Last year, the company realized that it was promoting its products incorrectly. Instead of advertising the least-expensive offer, it led with the most expensive. The company is a community pool, and I have been a board member for the last eight years, president for the last five, with advertising and public relations as one of my principal duties. The product, seasonal memberships, features categories such as family, individual and seniors.
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For years, the emphasis was on selling family memberships, the most expensive plan. This worked when women could visit the pool daily with their children. But the large number of women moving into the work force undermined this category and families increasingly believed they were likely to attend only on the weekends and they would get less for their money. Membership dropped dangerously.
With discounts, we turned this around. But structuring these offers was always a challenge. At first, we offered 20 percent, and later 15 percent off, for early-bird signups. But applying percentages to the rates forced prospects (and our money takers) to face mathematics calculations — It was too much work. We began promoting the introductory rates in dollars instead.
Last year, after the early-bird offer expired, we struggled to phrase the remaining ads. As a last resort, I decided to highlight the single membership of $175 in our ads—cheap, as Mad magazine would say.
Things changed. Individuals began signing up, and where new members rarely signed up after July 4, we had a steady stream. We even had individuals joining in August, which was previously unheard of.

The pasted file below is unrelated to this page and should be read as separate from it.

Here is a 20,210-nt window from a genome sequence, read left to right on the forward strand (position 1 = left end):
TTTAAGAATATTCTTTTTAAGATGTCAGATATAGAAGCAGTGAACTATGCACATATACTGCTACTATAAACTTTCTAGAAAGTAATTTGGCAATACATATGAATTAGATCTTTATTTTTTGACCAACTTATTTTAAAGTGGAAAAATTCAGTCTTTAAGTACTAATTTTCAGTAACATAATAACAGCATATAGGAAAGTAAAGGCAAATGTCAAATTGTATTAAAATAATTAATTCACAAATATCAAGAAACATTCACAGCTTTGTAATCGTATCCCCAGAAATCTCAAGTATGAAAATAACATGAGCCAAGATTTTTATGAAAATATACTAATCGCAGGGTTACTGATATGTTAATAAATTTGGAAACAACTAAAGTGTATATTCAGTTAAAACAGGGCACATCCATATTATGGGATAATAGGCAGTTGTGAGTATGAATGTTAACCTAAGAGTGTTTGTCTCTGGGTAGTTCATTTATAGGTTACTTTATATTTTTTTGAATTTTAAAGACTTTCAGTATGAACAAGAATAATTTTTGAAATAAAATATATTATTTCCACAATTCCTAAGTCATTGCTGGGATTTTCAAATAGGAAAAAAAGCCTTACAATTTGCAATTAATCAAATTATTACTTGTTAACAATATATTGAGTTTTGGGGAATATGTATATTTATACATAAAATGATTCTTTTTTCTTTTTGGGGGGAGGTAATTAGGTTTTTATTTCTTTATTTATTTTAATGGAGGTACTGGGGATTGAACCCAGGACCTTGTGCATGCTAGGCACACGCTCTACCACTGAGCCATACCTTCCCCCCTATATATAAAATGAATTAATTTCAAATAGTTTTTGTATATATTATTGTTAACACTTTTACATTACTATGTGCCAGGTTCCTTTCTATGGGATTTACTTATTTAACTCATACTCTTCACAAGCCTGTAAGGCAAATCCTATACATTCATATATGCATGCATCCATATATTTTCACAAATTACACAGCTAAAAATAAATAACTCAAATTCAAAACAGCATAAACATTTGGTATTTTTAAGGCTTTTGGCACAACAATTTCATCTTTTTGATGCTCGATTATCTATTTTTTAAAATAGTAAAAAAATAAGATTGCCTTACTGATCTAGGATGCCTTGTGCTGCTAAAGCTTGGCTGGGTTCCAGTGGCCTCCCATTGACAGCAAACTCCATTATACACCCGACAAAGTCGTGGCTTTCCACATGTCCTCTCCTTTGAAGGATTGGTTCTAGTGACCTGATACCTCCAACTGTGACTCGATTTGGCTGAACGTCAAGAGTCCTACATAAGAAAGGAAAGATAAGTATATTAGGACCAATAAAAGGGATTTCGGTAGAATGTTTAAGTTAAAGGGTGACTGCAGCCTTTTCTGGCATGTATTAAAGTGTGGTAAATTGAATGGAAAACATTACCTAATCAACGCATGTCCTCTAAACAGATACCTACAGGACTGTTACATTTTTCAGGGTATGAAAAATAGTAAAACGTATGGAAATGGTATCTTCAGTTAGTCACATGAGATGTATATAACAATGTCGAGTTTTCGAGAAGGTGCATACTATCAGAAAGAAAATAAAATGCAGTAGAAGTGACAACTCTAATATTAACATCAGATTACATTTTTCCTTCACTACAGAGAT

We had been promoting our most expensive membership. Now, we were leading with our lowest, a rate which made joining late affordable.
The episode is a lesson in how changing conditions require businesses to respond. That requires getting inside the customer’s head. We had told ourselves that a seasonal family membership was cheaper than a weekend at the shore. But many families, who feared attending only a few weekends because of weather and other plans, saw it as expensive.
This is not an unusual experience. Conditions change and what once worked, no longer does. And even though the individual price had always been available, many didn’t notice it because it wasn’t promoted.
We didn’t anticipate the impact of this change. But after we saw the results, we acted on the opportunity.
And above all, the lesson was that, just as teaser rates work in finance, the best price to advertise is not the most-expensive offer. Because if you get people in the door, they may decide to spend more. But if they don’t come in, you don’t get anything.
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